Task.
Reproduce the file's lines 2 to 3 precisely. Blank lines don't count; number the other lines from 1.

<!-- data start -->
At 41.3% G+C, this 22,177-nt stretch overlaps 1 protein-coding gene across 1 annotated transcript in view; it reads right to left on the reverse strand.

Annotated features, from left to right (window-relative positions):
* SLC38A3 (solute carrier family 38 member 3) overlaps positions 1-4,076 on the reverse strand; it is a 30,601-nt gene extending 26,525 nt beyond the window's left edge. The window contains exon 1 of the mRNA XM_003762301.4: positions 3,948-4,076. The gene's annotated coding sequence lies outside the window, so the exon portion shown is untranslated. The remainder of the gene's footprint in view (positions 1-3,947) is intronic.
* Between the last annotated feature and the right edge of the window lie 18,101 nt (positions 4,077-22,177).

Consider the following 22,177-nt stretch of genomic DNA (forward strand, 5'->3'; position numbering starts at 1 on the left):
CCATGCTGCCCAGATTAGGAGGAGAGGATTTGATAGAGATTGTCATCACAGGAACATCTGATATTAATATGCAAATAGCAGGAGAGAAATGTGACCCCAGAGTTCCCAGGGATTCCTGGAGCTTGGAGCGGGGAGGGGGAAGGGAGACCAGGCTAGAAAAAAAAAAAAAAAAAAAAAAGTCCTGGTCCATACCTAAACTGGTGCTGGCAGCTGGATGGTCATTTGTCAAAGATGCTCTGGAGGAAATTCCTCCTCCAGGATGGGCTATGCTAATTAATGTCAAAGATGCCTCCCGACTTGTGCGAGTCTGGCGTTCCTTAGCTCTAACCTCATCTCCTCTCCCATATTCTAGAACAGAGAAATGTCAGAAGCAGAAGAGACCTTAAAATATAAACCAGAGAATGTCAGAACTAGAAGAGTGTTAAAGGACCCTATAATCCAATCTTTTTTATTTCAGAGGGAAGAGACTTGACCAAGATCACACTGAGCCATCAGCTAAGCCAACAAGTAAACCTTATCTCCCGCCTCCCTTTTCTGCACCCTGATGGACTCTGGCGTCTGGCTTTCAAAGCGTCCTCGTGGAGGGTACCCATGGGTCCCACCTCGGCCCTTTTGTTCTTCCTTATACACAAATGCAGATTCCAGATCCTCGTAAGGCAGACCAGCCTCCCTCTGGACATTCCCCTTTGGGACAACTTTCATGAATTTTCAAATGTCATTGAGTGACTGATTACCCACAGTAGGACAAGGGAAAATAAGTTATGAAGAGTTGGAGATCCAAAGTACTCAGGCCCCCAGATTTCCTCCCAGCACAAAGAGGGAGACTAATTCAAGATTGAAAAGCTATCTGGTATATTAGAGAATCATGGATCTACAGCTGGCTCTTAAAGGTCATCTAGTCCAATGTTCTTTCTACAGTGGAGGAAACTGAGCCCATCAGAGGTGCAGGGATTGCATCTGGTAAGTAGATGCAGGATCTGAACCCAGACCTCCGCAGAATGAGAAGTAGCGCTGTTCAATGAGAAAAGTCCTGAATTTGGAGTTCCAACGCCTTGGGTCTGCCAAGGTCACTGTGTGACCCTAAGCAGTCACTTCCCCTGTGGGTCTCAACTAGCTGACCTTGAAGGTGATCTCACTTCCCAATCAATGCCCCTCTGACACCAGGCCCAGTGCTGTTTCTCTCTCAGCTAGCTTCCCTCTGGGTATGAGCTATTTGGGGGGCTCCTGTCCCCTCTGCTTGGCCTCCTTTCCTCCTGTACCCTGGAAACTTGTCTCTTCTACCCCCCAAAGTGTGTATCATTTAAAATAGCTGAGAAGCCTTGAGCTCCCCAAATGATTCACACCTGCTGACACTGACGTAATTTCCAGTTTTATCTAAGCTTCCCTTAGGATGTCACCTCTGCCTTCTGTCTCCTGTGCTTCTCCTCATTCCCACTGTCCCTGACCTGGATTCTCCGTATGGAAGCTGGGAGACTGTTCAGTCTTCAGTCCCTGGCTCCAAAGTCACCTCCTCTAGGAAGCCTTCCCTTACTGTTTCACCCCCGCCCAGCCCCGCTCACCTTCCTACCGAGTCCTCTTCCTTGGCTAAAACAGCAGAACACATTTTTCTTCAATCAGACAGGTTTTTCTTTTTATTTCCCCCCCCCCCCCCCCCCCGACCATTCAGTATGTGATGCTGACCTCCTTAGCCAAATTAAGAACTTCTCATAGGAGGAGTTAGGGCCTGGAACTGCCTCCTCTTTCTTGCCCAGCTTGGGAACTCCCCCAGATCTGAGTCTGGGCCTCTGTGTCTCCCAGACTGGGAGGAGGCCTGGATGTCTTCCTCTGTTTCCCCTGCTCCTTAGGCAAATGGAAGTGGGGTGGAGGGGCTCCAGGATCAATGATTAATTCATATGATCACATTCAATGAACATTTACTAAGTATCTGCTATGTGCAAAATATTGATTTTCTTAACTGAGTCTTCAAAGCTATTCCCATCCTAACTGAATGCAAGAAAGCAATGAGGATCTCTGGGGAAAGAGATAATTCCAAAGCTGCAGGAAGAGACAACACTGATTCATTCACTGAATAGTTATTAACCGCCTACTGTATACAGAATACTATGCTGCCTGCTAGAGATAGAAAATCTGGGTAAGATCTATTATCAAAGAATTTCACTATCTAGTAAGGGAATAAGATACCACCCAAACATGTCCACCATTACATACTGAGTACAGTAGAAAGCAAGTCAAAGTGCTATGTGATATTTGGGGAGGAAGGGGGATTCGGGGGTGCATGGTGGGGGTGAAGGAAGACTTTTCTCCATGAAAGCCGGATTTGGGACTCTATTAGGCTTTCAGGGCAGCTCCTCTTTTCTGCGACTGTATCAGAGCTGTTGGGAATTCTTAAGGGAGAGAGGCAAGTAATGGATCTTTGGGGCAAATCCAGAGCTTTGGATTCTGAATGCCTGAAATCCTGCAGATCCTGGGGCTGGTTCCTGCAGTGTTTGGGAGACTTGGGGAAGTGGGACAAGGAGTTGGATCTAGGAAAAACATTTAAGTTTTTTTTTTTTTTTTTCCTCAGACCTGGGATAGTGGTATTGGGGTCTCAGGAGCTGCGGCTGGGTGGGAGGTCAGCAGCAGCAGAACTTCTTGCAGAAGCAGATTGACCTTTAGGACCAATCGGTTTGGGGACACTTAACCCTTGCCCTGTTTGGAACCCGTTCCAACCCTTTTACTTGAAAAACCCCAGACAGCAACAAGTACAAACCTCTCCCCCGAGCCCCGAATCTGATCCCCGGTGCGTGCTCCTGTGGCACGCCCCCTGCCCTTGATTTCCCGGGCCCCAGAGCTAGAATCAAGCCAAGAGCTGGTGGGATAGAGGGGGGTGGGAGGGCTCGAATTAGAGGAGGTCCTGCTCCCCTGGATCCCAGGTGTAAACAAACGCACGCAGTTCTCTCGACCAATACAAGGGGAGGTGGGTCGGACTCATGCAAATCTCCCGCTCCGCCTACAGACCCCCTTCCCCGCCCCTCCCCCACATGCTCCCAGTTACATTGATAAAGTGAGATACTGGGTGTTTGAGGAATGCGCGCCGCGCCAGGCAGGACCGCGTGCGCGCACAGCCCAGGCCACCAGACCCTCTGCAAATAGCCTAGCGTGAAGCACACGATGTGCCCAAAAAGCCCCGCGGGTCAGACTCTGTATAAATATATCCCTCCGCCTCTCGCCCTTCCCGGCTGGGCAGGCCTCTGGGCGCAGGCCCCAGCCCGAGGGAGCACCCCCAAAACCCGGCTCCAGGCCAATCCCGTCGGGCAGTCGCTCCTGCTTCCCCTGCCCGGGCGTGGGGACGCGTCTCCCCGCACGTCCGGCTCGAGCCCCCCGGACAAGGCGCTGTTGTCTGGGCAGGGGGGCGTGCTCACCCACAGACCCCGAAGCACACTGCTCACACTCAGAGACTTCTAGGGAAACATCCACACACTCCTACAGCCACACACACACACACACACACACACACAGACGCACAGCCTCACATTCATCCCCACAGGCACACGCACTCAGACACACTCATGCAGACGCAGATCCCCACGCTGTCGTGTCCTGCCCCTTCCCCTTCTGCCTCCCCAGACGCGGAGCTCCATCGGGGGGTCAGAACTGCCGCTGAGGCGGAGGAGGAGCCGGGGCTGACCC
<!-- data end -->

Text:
Annotated features, from left to right (window-relative positions):
* SLC38A3 (solute carrier family 38 member 3) overlaps positions 1-4,076 on the reverse strand; it is a 30,601-nt gene extending 26,525 nt beyond the window's left edge. The window contains exon 1 of the mRNA XM_003762301.4: positions 3,948-4,076. The gene's annotated coding sequence lies outside the window, so the exon portion shown is untranslated. The remainder of the gene's footprint in view (positions 1-3,947) is intronic.